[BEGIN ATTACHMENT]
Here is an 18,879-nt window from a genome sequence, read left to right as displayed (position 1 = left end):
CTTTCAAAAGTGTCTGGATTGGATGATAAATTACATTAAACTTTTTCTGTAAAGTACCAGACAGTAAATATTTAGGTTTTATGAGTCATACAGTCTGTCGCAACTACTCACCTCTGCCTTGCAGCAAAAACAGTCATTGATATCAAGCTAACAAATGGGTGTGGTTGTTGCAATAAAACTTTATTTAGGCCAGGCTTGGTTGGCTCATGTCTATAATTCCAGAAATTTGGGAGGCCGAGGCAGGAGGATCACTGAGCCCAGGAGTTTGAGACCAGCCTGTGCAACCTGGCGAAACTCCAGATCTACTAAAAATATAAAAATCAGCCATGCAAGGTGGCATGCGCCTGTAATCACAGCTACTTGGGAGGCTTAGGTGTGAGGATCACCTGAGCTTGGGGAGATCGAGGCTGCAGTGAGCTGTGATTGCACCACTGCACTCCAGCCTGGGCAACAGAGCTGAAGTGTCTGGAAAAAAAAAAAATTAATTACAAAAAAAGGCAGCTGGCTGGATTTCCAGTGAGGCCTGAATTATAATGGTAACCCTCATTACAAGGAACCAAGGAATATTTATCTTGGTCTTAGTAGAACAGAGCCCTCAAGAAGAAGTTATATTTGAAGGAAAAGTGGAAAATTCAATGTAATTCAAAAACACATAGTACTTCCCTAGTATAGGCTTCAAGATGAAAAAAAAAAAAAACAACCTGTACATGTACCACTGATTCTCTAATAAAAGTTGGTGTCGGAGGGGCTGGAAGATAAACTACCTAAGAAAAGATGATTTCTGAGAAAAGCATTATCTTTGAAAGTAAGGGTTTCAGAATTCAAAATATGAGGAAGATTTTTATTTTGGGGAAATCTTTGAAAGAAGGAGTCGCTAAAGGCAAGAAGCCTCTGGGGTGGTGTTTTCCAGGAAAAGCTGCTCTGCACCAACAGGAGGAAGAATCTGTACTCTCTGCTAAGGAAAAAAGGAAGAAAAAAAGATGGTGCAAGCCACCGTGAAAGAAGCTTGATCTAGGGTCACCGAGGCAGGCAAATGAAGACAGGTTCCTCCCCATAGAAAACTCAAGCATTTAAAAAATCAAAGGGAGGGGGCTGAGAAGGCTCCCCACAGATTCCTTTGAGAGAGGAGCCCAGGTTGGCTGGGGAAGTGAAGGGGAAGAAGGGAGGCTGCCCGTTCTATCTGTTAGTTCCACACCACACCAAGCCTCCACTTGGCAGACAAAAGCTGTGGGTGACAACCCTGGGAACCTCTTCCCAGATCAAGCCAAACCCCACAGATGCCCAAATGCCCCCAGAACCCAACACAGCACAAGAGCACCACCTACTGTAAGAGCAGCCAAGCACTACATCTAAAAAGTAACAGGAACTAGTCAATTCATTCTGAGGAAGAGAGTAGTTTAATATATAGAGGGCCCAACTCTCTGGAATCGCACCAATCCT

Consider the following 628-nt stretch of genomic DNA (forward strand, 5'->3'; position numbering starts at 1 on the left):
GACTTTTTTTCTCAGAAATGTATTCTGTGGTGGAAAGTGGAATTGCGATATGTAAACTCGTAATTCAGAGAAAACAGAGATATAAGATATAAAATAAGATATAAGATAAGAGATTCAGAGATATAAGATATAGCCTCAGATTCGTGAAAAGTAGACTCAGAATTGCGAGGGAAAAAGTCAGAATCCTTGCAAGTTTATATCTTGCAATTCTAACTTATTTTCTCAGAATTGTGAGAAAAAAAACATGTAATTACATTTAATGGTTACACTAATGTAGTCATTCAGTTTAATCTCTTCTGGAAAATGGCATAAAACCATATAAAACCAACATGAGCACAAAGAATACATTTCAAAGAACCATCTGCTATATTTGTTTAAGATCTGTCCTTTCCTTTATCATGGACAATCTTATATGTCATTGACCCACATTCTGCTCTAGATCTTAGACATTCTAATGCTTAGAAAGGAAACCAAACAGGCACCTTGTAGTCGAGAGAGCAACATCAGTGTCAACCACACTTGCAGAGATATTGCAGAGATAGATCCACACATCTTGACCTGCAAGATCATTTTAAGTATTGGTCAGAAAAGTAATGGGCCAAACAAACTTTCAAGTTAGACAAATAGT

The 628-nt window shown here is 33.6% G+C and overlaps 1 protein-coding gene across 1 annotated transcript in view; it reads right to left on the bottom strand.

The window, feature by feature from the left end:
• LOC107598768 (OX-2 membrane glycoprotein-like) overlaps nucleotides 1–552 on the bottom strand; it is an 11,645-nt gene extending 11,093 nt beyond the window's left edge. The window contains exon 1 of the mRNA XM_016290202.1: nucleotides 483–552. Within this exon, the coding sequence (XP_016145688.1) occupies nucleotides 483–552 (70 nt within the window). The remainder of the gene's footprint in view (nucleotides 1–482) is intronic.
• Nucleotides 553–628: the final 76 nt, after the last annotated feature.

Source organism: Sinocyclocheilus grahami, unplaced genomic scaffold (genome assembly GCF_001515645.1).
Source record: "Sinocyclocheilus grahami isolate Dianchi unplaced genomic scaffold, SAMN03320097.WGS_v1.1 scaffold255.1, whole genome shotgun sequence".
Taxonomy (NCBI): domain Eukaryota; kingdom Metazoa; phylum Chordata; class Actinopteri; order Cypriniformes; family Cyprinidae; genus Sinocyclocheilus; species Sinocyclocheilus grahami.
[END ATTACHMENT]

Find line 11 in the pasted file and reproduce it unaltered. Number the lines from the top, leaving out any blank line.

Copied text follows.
Taxonomy (NCBI): domain Eukaryota; kingdom Metazoa; phylum Chordata; class Actinopteri; order Cypriniformes; family Cyprinidae; genus Sinocyclocheilus; species Sinocyclocheilus grahami.